I've spent much of my forty-plus years in study and debate, learning the background to my faith. I've returned from a Christmas Eve midnight service recharged by worship and fellowship with other believers. And now, crucially, I've stepped out of the Church and into the world, to do the job that I've been charged to do.

So I'm instructed to tell the good news. Here it is: God loves you, completely and unreservedly. He longs for you to respond to that love, by loving God and by loving each other. Human nature is such that love is a good technique for coping with the world; love brings light and life to everyone it touches. Love is the best possible demonstration of the nature of God, and Christmas Day is a great day to express what love you can for those of your friends and family that come your way.

A very merry Christmas to you all.

[User Picture]From: alexmc
2006-12-25 07:19 am (UTC)
First of all, Merry Christmas.

The rest of this response was deleted due to it being Christmas Day and I'm trying terribly not to irritate anyone.

I do love my friends and family, and it hurts when I cannot be the perfect safety net for them. I am so glad that I have friends and family who can act as a safety net for me. Thankyou all.

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[User Picture]From: ang_grrr
2006-12-25 07:50 am (UTC)
And a very merry Christmas to you too.
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[User Picture]From: pinkdormouse
2006-12-25 01:02 pm (UTC)
Merry Christmas!
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From: pmcmurray
2006-12-25 05:12 pm (UTC)
interesting, thanks for that
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From: jamesb
2006-12-25 09:43 pm (UTC)
Your final paragraph can be read many ways, I am sure many a religion could agree with it, and I would see it as being true, without God of course. But what makes you a true christian is that you don't force your mesaage upon people, your message is there, if one wishes to listen, or if one wants to hear it, but unlike many followers of Jesus Christ, the Son of God the Father, you seem to have no rules, or caveats or hurdles to your message.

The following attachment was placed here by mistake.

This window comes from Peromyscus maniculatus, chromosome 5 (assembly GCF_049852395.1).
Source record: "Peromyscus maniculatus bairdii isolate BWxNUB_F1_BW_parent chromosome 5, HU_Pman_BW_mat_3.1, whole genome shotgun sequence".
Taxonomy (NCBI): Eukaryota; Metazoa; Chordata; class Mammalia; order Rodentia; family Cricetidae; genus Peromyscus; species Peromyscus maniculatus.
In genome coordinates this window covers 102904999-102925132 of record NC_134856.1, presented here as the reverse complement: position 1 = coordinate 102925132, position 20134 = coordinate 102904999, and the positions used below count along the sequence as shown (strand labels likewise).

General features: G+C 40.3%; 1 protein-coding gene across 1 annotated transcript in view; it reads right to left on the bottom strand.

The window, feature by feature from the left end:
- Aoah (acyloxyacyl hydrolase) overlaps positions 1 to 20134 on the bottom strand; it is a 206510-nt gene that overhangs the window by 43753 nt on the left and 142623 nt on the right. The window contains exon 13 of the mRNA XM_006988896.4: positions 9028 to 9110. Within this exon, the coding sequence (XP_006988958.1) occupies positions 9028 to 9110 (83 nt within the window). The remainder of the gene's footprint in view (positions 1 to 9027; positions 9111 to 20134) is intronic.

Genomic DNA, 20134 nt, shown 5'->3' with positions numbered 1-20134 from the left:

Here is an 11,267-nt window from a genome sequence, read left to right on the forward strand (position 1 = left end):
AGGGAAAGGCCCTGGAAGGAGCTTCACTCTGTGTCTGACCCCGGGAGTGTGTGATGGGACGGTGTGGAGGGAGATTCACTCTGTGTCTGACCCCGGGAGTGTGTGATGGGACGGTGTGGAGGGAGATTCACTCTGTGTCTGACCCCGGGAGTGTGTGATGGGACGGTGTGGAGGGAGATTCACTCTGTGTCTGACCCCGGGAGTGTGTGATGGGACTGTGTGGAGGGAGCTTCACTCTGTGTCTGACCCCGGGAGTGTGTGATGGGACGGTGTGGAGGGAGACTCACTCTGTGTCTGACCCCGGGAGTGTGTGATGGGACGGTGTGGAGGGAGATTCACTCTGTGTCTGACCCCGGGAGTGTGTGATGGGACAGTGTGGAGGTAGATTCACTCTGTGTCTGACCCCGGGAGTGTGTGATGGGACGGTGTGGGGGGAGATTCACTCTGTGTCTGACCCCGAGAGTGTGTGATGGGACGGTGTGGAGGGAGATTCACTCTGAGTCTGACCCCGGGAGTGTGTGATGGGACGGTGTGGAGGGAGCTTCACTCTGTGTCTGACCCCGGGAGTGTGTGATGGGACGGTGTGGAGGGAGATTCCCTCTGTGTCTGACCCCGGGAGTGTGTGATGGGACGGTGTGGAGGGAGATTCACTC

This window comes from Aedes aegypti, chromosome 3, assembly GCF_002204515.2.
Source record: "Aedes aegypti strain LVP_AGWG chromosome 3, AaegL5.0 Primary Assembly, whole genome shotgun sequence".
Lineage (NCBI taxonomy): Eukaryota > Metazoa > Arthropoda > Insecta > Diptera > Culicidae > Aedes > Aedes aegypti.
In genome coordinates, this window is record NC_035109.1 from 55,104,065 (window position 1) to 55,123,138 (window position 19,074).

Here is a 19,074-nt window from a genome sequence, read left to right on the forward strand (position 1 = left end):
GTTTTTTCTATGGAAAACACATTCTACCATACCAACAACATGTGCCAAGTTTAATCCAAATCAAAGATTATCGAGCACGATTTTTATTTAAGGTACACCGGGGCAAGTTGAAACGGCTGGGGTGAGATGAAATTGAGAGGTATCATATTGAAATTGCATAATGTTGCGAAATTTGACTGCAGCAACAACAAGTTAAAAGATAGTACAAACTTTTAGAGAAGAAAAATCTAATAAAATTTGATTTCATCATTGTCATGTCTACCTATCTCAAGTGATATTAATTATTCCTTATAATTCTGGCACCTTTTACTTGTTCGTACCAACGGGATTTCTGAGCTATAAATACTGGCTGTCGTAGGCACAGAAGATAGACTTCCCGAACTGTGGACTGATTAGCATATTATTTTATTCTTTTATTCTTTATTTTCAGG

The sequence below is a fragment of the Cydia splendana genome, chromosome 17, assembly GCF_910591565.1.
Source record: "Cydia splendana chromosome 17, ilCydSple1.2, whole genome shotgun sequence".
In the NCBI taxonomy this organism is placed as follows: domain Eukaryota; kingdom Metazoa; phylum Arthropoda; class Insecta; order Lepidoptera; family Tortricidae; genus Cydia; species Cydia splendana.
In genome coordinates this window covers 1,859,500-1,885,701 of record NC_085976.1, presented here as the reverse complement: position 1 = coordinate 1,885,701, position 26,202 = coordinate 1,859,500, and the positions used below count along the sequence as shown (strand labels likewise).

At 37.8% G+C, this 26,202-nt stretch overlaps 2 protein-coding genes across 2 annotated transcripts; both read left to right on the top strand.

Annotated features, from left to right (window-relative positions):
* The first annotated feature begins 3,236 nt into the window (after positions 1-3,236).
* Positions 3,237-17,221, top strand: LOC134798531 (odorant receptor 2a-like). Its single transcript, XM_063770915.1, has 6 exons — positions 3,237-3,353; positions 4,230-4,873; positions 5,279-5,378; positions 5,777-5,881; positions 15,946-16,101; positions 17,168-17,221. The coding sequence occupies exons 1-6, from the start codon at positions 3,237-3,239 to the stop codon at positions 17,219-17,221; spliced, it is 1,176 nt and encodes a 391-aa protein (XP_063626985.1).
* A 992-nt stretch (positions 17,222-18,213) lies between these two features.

People often suggest ministry to you - I am not surprised, your approach would be radical compared to many, well many men of the cloth I have encountered. Maybe its changed.

Its a shame so many religous people who believe in Christ couldn't be a bit more christian.

anyhow, who am I to speak on such ecumenical matters....

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[User Picture]From: seph_hazard
2006-12-25 10:42 pm (UTC)
But what makes you a true christian is that you don't force your mesaage upon people, your message is there, if one wishes to listen, or if one wants to hear it, but unlike many followers of Jesus Christ, the Son of God the Father, you seem to have no rules, or caveats or hurdles to your message.

Yes-I agree entirely. In fact, darling, you have exactly the sort of faith I try to aim for, and I admire you greatly for that :-)
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[User Picture]From: lproven
2006-12-27 05:32 pm (UTC)
Absolutely. Well said. Couldn't have put it better myself.
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[User Picture]From: ingaborg
2006-12-27 01:45 pm (UTC)
I'm sorry, I have to ask the obvious question.

Why do bad things happen to good people?
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[User Picture]From: dougs
2006-12-27 04:41 pm (UTC)
I'm sorry, I have to give the obvious answer.

I don't know.
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From: (Anonymous)
2006-12-27 10:59 pm (UTC)
Then I don't see the point of anything you've said above. The world makes equally little sense with or without a deity. Why complicate matters?
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[User Picture]From: lproven
2006-12-27 05:34 pm (UTC)
Because there is no god or gods and never was. The entire universe happened by accident and all that occurs within it is essentially driven by randomness.

Yes, I know it's hard to believe. Yes, I know it's not a comforting or a comfortable thought. These are the prices of being a rational independent entity: confronting the universe and staring it down.

Life is good. Life is precious and to be cherished. That does not mean life has a reason. That's just human wooly thinking.